After landlord Coffin has deposited Ishmael in the harpooneer’s room with assurances of the spaciousness of the retired conjugal bed and orders to make himself at home, Ishmael scrutinizes the space and notes the harpooneer’s few personal effects deposited there: a large seaman’s bag, a tall harpoon, and a heavy shaggy textile that Ishmael can only liken to a “door mat,” which lays upon the “crazy old sea chest” conspicuously furnishing the room. Ishmael holds the article to the light and smells it, noticing some ornamental “tags” around its perimeter and a hole or slit in its middle that reveals it to be a garment, some kind of poncho. Ishmael pulls the garment over his head to examine his appearance in a piece of mirror and only registers its dampness before his reflection sends him tearing out of the poncho so fast he strains his neck.
As Ishmael’s observations upon first entering the Spouter Inn prompted MK’s illustrations of the dingy, indistinct painting and Nat Swain’s storied lance, Ishmael’s survey of his shared room prompts another still-life. The harpooneer’s poncho is drawn as if spread flat upon another page from the sewing instruction guide, this one featuring a list of the book’s contents pertaining to “Necklines & Collars.” Those words, printed in large gold lettering along the right margin of the rotated page are only partially obscured by the specimen of wonderfully intricate black inkwork. One corner of the poncho is shown on the canvas, formed by heavily drawn perimeter lines that extend from the upper third of the left margin and near the far right corner of the lower margin. 20+ tassels sprawl from the delicately scalloped edges, each holding a narrow, pointed toothlike shape with a black band about its middle. Within this defined area of the canvas MK draws a tightly compacted herringbone pattern consisting of 77 individual columns of tiny, slanted lines. (The columns are mostly oriented at roughly a 15 degree angle off the vertical axis of the canvas.) The pattern isn’t perfectly uniform, but broken up at intervals by columns that veer off at diagonal angles for some length before joining into others. Another variation in the pattern of penwork comprising the textile are groupings of white-outlined block shapes.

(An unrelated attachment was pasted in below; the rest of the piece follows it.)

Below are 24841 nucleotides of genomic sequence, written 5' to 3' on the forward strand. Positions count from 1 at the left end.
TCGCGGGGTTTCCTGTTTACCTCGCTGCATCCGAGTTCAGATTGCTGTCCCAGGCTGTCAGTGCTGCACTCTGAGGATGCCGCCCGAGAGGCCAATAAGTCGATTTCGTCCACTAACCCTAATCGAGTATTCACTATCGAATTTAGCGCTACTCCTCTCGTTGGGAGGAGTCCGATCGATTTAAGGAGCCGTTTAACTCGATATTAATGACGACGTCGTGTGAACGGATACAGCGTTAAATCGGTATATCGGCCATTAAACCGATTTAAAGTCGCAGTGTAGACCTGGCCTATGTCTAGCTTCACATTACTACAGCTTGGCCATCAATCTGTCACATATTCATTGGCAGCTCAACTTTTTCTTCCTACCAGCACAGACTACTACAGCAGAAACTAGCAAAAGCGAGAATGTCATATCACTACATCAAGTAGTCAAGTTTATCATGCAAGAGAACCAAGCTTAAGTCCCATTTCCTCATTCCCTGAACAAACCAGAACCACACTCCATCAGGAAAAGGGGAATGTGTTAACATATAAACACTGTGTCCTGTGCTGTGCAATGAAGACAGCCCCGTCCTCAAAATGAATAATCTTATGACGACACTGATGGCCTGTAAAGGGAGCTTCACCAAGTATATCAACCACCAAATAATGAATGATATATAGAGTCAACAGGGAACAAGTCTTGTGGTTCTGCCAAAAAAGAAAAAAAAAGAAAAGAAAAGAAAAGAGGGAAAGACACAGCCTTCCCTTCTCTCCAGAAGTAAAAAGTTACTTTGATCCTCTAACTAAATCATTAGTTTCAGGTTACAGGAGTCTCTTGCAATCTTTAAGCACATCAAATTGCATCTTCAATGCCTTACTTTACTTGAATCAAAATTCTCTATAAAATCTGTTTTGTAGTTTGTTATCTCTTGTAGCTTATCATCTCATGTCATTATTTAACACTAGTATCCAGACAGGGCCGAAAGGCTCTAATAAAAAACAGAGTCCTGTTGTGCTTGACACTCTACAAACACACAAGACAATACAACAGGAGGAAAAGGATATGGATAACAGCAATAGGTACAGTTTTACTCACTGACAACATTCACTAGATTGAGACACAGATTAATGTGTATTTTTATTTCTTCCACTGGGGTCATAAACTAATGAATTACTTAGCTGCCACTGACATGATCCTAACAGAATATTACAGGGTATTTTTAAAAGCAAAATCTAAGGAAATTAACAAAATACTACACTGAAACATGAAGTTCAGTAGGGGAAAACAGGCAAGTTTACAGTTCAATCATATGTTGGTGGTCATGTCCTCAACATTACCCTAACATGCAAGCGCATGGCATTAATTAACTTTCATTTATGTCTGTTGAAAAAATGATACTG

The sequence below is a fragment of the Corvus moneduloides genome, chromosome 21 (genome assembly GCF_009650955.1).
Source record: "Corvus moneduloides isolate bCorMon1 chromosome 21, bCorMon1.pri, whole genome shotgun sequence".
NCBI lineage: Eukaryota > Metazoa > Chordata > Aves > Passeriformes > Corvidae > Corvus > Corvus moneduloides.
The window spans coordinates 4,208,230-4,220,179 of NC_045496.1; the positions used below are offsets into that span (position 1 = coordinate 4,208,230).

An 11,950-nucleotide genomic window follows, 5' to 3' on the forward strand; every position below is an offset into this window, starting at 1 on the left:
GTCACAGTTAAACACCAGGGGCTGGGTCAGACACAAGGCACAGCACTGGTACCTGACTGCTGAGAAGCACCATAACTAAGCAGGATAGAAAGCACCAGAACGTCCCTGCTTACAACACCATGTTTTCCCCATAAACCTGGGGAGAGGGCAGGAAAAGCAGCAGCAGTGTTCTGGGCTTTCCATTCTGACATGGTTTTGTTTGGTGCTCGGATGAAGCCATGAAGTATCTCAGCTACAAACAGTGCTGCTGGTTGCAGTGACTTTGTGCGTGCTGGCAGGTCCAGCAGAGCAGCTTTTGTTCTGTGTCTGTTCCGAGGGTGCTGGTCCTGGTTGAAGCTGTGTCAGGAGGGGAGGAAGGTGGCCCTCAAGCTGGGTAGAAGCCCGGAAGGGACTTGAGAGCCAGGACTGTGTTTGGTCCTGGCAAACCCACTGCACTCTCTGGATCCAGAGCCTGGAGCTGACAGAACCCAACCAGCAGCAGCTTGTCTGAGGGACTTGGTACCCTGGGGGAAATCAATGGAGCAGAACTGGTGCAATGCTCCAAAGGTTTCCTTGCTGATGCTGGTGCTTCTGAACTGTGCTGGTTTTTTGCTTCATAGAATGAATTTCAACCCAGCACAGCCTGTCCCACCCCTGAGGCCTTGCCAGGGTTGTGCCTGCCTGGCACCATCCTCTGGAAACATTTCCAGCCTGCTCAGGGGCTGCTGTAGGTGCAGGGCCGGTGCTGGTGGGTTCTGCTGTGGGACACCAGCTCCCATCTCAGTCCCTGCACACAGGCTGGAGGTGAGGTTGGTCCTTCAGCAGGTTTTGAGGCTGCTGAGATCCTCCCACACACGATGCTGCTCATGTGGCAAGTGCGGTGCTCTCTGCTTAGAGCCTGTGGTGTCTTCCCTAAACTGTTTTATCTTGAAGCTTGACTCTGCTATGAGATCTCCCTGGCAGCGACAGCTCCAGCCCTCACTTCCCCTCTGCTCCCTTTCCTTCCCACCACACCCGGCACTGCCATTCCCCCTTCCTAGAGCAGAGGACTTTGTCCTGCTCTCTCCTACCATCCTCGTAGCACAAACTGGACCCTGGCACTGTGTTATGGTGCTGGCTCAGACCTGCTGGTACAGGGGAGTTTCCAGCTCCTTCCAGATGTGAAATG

The veering columns of herringbone linework often converge around these patches of white blocks, creating the visual effect of scattered darns in the textile’s surface, indicating age or use. The slit at the center of the poncho is rendered as a narrow black rectangle in the lower left quadrant of the canvas, extending from its bottom edge toward its left margin, surrounded by a neat network of lines running perpendicular to the black rectangle’s sides and surrounded by a white rectangular band for a hem. Some of the printed lettering of the table of contents of “Necklines & Collars” is still visible in this white rectangular frame and some of the white-block darn spots as well.
Perhaps the only consideration that can deepen the striking visual impression of this still-life is the time and patience it took MK to create it. All the more impressive considering that the poncho is all but absent from the text of MD after this moment but becomes a regular feature of MK’s many illustrations of the harpooneer that follow, meaning that almost every time he drew Queequeg, there was a significant concentration of time and energy dedicated to the intricate herringbone textile he sports for outerwear. Perhaps impossible to capture from the perspective and style in which the textile is rendered here is its dampness. In the world of the book created by MK, what Ishmael takes to be moisture resulting from the poncho being worn “of a rainy day” is rather a residue of the body it contains.